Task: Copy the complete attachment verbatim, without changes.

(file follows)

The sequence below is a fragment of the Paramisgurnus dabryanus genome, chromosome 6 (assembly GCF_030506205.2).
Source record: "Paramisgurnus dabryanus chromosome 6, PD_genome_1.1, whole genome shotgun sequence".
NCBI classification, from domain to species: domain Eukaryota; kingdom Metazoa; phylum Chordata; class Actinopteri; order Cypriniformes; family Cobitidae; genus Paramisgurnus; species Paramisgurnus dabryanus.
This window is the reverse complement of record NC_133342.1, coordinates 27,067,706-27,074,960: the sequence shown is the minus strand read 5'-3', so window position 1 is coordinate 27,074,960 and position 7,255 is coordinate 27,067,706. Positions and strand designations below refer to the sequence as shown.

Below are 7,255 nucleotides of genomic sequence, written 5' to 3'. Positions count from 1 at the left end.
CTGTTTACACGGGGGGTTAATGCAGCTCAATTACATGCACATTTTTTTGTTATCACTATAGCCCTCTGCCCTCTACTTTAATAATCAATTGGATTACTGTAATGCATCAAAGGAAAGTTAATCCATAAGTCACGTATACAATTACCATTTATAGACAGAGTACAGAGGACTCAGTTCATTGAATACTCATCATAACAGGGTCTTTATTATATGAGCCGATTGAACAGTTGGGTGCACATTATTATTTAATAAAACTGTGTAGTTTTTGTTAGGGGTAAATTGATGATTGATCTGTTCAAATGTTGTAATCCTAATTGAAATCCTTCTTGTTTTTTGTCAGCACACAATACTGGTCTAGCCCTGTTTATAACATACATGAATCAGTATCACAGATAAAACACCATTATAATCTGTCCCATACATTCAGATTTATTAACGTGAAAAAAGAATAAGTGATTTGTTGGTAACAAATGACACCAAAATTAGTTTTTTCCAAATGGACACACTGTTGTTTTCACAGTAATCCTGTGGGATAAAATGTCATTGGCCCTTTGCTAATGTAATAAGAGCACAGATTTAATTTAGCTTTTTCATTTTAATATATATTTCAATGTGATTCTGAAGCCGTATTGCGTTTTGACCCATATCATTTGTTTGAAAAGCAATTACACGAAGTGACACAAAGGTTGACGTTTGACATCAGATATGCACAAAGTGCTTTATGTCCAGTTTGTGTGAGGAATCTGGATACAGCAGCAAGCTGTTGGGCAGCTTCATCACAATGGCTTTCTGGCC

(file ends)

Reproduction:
The sequence below is a fragment of the Paramisgurnus dabryanus genome, chromosome 6 (assembly GCF_030506205.2).
Source record: "Paramisgurnus dabryanus chromosome 6, PD_genome_1.1, whole genome shotgun sequence".
NCBI classification, from domain to species: domain Eukaryota; kingdom Metazoa; phylum Chordata; class Actinopteri; order Cypriniformes; family Cobitidae; genus Paramisgurnus; species Paramisgurnus dabryanus.
This window is the reverse complement of record NC_133342.1, coordinates 27,067,706-27,074,960: the sequence shown is the minus strand read 5'-3', so window position 1 is coordinate 27,074,960 and position 7,255 is coordinate 27,067,706. Positions and strand designations below refer to the sequence as shown.

Below are 7,255 nucleotides of genomic sequence, written 5' to 3'. Positions count from 1 at the left end.
CTGTTTACACGGGGGGTTAATGCAGCTCAATTACATGCACATTTTTTTGTTATCACTATAGCCCTCTGCCCTCTACTTTAATAATCAATTGGATTACTGTAATGCATCAAAGGAAAGTTAATCCATAAGTCACGTATACAATTACCATTTATAGACAGAGTACAGAGGACTCAGTTCATTGAATACTCATCATAACAGGGTCTTTATTATATGAGCCGATTGAACAGTTGGGTGCACATTATTATTTAATAAAACTGTGTAGTTTTTGTTAGGGGTAAATTGATGATTGATCTGTTCAAATGTTGTAATCCTAATTGAAATCCTTCTTGTTTTTTGTCAGCACACAATACTGGTCTAGCCCTGTTTATAACATACATGAATCAGTATCACAGATAAAACACCATTATAATCTGTCCCATACATTCAGATTTATTAACGTGAAAAAAGAATAAGTGATTTGTTGGTAACAAATGACACCAAAATTAGTTTTTTCCAAATGGACACACTGTTGTTTTCACAGTAATCCTGTGGGATAAAATGTCATTGGCCCTTTGCTAATGTAATAAGAGCACAGATTTAATTTAGCTTTTTCATTTTAATATATATTTCAATGTGATTCTGAAGCCGTATTGCGTTTTGACCCATATCATTTGTTTGAAAAGCAATTACACGAAGTGACACAAAGGTTGACGTTTGACATCAGATATGCACAAAGTGCTTTATGTCCAGTTTGTGTGAGGAATCTGGATACAGCAGCAAGCTGTTGGGCAGCTTCATCACAATGGCTTTCTGGCC